St Augustine on Mental Health

Mental Health and the Doctor of the Church

Mental Health and Wellbeing is a subject that has been close to the heart of Christians since the first teaching of the Lord to ‘love one another, as I have loved you’ (John 15:12, where our care of each other is given as the sign by which we may be known in this world.

Yet much like today, the Early Church found itself surrounded on all sides by conflicting views on morality, embedded in an economic system that kept millions in bondage and struggling to define what it meant to be ‘in the world, but not of the world.’ 

Christians were accused of cannibalism, rebellion and of angering the gods, labelled as evil despite endeavouring to live a moral life according to the precepts laid down by Christ and the Apostles – where our thoughts, feelings and actions are an inseparable testimony to the work that the Holy Spirit is doing in our lives: reborn in Him; free from the yoke of sin yet still creations of flesh; subject to the same passions and desires of the heart – yet longing to overcome them in faith, to become more like Christ.

Their emotional responses to the sin in the world around them were almost incomprehensible to the pagan majority of the day – there was something decidedly ‘wrong’ with Christians.

Even in those early centuries, the Doctors of the Faith were already addressing the emotional fallout within the Church of being ‘in the world,’ working to combat Stoicism which rejected the value of human emotion, and exhorting the faithful to take their example for true ‘wellbeing’ from God.

St Augustine, writing at the beginning of the Fifth Century, was convinced that by keeping God’s commandments central to our lives and embracing the redemptive, restorative love that He offers, our psychological/emotional wellbeing is nourished. That is to say, as we align ourselves with His will, we gradually begin to adopt His desires and motivations, and become to embrace the purpose for our existence – a genuine relationship with God that is full of thought and emotion.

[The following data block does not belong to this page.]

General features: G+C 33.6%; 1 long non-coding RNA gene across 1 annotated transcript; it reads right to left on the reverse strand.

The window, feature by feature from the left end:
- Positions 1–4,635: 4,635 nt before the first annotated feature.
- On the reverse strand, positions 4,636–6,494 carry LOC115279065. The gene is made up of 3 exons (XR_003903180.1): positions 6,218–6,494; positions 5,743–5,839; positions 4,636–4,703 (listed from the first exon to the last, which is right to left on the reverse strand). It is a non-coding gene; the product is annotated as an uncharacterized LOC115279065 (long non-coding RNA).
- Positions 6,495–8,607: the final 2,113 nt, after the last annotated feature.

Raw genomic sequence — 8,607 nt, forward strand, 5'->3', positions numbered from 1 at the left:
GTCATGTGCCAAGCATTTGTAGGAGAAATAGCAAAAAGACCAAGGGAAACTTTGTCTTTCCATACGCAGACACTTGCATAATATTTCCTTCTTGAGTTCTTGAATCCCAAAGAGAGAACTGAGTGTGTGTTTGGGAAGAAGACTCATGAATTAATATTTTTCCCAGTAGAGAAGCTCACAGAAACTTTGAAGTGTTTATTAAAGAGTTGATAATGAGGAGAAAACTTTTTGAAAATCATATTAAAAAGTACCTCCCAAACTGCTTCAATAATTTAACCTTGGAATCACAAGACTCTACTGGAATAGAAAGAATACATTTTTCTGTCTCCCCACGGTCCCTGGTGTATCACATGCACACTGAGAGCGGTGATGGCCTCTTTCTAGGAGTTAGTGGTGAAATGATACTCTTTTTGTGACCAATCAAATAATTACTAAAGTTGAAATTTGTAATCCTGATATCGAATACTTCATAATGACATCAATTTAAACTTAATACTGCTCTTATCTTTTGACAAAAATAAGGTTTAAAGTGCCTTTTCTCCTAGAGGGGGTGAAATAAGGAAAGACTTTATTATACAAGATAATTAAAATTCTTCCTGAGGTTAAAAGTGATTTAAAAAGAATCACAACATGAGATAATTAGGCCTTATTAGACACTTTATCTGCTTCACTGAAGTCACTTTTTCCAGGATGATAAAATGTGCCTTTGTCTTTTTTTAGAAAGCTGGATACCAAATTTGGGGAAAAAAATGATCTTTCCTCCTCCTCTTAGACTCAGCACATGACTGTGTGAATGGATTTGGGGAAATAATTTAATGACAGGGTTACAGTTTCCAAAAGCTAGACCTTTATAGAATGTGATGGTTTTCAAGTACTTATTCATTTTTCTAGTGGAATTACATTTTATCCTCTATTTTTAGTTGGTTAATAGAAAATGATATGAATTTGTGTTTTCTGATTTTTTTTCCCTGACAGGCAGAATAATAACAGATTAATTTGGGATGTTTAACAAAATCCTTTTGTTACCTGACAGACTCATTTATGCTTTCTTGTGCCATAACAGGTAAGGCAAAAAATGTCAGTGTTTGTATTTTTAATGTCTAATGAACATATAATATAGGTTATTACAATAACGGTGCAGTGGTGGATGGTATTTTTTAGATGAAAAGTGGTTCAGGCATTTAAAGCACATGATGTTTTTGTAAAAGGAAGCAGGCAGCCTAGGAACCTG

Among ourselves, according to the sacred Scriptures and sound doctrine, the citizens of the holy city of God, who live according to God in the pilgrimage of this life, both fear and desire, and grieve and rejoice. And because their love is rightly placed, all these affections of theirs are right. They fear eternal punishment, they desire eternal life; they grieve because they themselves groan within themselves, waiting for the adoption, the redemption of their body; they rejoice in hope, because there “shall be brought to pass the saying that is written, Death is swallowed up in victory.” In like manner they fear to sin, they desire to persevere; they grieve in sin, they rejoice in good works. They fear to sin, because they hear that “because iniquity shall abound, the love of many shall wax cold.” They desire to persevere, because they hear that it is written, “He that endureth to the end shall be saved.” They grieve for sin, hearing that “If we say that we have no sin, we deceive ourselves, and the truth is not in us.” They rejoice in good works, because they hear that “the Lord loveth a cheerful giver.” In like manner, according as they are strong or weak, they fear or desire to be tempted, grieve or rejoice in temptation. They fear to be tempted, because they hear the injunction, “If a man be overtaken in a fault, ye which are spiritual restore such a one in the spirit of meekness; considering thyself, lest thou also be tempted.” They desire to be tempted, because they hear one of the heroes of the city of God saying, “Examine me, O Lord, and tempt me: try my reins and my heart.” They grieve in temptations, because they see Peter weeping; they rejoice in temptations, because they hear James saying, “My brethren, count it all joy when ye fall into divers temptations.”

And not only on their own account do they experience these emotions, but also on account of those whose deliverance they desire and whose perdition they fear, and whose loss or salvation affects them with grief or with joy.

St Augustine goes on to give a wonderful example from the life of the Apostle Paul:

…very joyfully do we with the eyes of faith behold him (Paul) rejoicing with them that rejoice, and weeping with them that weep; though hampered by fighting without and fears within; desiring to depart and to be with Christ; longing to see the Romans, that he might have some fruit among them as among other Gentiles; being jealous over the Corinthians, and fearing in that jealousy lest their minds should be corrupted from the chastity that is in Christ; having great heaviness and continual sorrow of heart for the Israelites, because they, being ignorant of God’s righteousness, and going about to establish their own righteousness, have not submitted themselves unto the righteousness of God; and expressing not only his sorrow, but bitter lamentation over some who had formally sinned and had not repented of their uncleanness and fornications.